Close analysis of artistic treasures

Two exhibitions, hosted by National Art Museum and Modern Fine Arts Museum, present creativity of European artists
By Victor Mikhailov

The Hungarian Rhapsody. Artists of Szolnok exhibition, from the collection of the State Museum in honour of Jбnos Damjanich, has arrived at the National Art Museum, showing over 30 works by 24 Hungarian artists, created between 1900 and 1970. The State Museum, located in the small and picturesque city of Szolnok, holds a wealth of works, as Szolnok has long been a centre for Hungarian art, gathering artists from near and far.

The exhibition explores Szolnok’s most interesting periods of development, since its establishment over a century ago as the heart of the Hungarian school of landscape and genre painting. “This has long been a special place: a creative workshop for artists from around the world, including from Belarus,” noted Vladimir Prokoptsov, the Director of the National Art Museum of Belarus, speaking at the solemn opening of the exhibition in Minsk.

Among the most valuable of the exhibits are works by such Hungarian fine arts masters as Lбszlу Mednyбnszky, Ferenc Olgyay, Peter Syle, Vilmos Aba-Novбk and Istvбn Zador. All are to go on tour to other Belarusian cities after Minsk audiences have had the chance to enjoy the exhibition.

Meanwhile, the Museum of Modern Fine Arts is hosting Gaspare Manos: Portraits in Сlose Up. Italian Gaspare Manos is a graphic artist and sculptor who combines abstract and figurative art. Taught by Cy Twombly and Anselm Kiefer, his themes centre around people, time, space and place, interpreting our urbanised world — from Asia through Europe to Africa. The Minsk exhibition, for the first time, gathers 50 portraits of well-known 20th century personalities; each tells an intensely personal story, including details which would otherwise remain hidden. Mr. Manos explains, “They possess particular interest and energy.” He believes that such portraits paint a surprising picture of their subjects, revealing aspects of their life and creativity perhaps never before understood. Most of his protagonists are recognised geniuses of the last century. The canvases are from private collections and his own personal archive, created over the last 25 years: from 1987 to 2012. Some were painted in London and Venice, while others hail from Paris — his home today.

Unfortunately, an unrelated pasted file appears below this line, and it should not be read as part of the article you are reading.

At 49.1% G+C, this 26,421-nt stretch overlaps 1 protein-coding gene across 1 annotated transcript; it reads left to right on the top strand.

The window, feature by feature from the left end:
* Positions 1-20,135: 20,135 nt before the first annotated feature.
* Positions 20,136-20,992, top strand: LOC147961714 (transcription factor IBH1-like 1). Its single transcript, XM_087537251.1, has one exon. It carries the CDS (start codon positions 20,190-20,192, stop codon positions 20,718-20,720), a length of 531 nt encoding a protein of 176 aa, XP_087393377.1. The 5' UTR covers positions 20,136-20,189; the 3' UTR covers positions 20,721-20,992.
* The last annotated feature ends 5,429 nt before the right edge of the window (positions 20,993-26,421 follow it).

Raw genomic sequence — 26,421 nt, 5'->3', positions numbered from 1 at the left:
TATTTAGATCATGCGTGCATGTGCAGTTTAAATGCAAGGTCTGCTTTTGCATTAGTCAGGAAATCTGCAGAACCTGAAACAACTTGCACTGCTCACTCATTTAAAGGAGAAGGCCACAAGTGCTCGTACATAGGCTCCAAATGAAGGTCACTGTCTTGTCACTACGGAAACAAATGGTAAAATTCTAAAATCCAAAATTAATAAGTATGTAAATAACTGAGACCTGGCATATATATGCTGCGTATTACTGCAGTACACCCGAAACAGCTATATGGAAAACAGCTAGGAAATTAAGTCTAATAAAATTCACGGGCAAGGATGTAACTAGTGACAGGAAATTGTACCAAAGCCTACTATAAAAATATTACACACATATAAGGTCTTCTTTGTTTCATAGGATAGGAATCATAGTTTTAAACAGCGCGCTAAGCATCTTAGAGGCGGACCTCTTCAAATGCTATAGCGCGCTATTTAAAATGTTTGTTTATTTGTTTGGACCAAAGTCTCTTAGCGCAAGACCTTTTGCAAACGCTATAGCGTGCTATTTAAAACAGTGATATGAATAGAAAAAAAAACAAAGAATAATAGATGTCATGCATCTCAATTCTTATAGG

Among the subjects of the portraits are worldwide celebrities of art, music, cinema and the business sphere: artists Lucian Freud, Fernando Botero, Damien Hirst and Jeff Koons, and film industry giants Quentin Tarantino, Woody Allen and Leonardo DiCaprio.

The two exhibitions differ greatly, each fascinating in their way and giving us a compelling reason to visit the museums. The creativity of modern European artists is in no doubt, with an ability to change our modern conceptions. The opportunity to view such works face to face should not be missed.
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